‘Career criminals’ who left Julian dying on the ground

A GANG of burglars, who left a businessman for dead on his own land in a bungled burglary, have been jailed for a total of 45 years.

Julian Gardner, described as a ‘decent, honourable man’ was crushed to death by his own Land Rover as he tried to protect his own hard-earned property from the six men.

Mr Gardner was left dying in a pool of blood outside the car repair workshop he ran at his home on Bush Barn Farm, Robertsbridge.

Judge Anthony Scott-Gall said he was found covered in dirt and had been hit in the upright position and then dragged across the land.

During the night-time pre-planned raid, the thugs made off with thousands of pounds of car parts and tools.

After being woken just after midnight on October 11, 2010, Mr Gardner, 52, had picked up a shotgun he kept for shooting club events and set off to ‘protect his hard-earned property’.

His body was found the next morning by his business partner Damien Porter.

Julian Gardner had been sleeping in a converted barn on the farm while his 92-year-old mother, Molly Gardner, and two lodgers stayed in the main farmhouse.

The jury at Lewes Crown Court heard that although the burglars had planned their operation carefully, they had not realised Mr Gardner was sleeping in a nearby building.

Sentencing the men, Judge Anthony Scott-Gall said: “This was an offence committed at night when there was a likelihood the occupier would be present at the scene.

“That occupier was killed while trying to prevent the burglary from taking place.

“Steps were then taken to hide the evidence.

“None of you have shown any flicker of remorse.”

He identified the two brothers Marcus and Terrence Bristow, both from Ashford, as the ‘prime movers’ in the plot and sentenced them to 11 years each.

They were both found guilty of conspiracy to commit burglary, manslaughter and conspiracy to pervert the course of justice.

Judge Scott-Gall added that Terrence Bristow, 42, was of ‘irrevocable bad character’ having had 34 convictions for 66 offences dating back to 1981.

Marcus Bristow, 31, has had 11 convictions over 20 years, largely for dishonesty.

Judge Scott-Gall added: “You were both convicted by the jury of manslaughter.

“Gardner was upright when first struck by the vehicle.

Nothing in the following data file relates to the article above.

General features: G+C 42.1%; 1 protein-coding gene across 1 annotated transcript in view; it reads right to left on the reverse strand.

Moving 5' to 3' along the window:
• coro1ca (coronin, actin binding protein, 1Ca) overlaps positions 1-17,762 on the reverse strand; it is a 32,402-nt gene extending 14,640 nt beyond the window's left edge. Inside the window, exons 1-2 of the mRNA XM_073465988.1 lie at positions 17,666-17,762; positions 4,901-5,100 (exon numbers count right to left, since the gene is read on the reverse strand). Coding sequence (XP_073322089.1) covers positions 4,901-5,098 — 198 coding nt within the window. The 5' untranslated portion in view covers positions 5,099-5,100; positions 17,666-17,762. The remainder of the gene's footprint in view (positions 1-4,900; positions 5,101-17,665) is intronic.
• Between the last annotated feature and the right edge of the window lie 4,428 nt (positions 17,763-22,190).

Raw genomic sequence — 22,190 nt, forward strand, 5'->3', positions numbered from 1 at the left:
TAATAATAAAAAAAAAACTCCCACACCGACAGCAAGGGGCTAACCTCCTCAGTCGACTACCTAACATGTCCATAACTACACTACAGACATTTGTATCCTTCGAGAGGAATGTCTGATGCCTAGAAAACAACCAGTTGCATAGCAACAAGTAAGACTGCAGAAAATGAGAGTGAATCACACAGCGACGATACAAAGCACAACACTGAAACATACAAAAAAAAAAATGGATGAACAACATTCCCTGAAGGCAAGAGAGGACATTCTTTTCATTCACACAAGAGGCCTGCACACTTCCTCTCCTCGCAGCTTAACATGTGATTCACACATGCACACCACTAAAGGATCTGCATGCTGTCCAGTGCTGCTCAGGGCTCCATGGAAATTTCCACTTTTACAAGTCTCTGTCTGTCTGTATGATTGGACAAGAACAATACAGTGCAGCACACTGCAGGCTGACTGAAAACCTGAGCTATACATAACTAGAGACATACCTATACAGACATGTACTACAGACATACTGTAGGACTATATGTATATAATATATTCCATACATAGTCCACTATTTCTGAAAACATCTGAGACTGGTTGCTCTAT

“He was knocked to the ground then suffered the catastrophic injury which led to his death.”

It is unclear which of the six defendants originally charged with Mr Gardner’s manslaughter, some of whom are related, were at the wheel of the car.

Judge Scott-Gall said: “I’m satisfied there was an offence involving a high culpability carried out when escaping from a crime.

“No one checked the condition Julian Gardner was in.

“He was a decent, honourable, hard-working man who was killed in a ghastly manner while trying to do no more than apprehend burglars at this property.

“I have read the impact statement from his mother and sister and it is heartbreaking.”

Marcus Bristow claimed during the trial he was not at the scene because he was involved in another burglary, involving a lorry, at the time.

Lee Delay, 23, of Tunbridge Wells, and Paul Dunn, 33, from Cranbrook, were found guilty of conspiracy to commit burglary, conspiracy to pervert the course of justice and manslaughter and were sentenced to seven years each.

Both were described by the judge as ‘foot soldiers.’

Oliver Payne, 25, from Tunbridge Wells, was found guilty of conspiracy to commit burglary and conspiracy to pervert the course of justice.

He was found not guilty of manslaughter and sentenced to three years.

The court heard Payne had had an accident leading to a brain haemorrhage in July 2007, meaning he was more suggestible and influenced by others due to a personality disorder.

Christopher Leek, 30, from Cranbrook, was found guilty of the same two charges but the Judge discharged a count of manslaughter after the jury could not make a decision.

He was sentenced to four-and-a-half years.

Terrence Dunn, 57, of Sandhurst, was found guilty of one count of conspiracy to pervert the course of justice and he was sentenced to 18 months.

Roger Coe-Salazar, chief inspector for the CPS said: “This was a meticulous planned burglary executed by career criminals.

“The defendants callously left Julian Gardner dying.

“His courage was to cost him his life.

“None of the defendants have shown any remorse for their actions and I sincerely hope the convictions will at least bring some solace to Mr Gardner’s family.”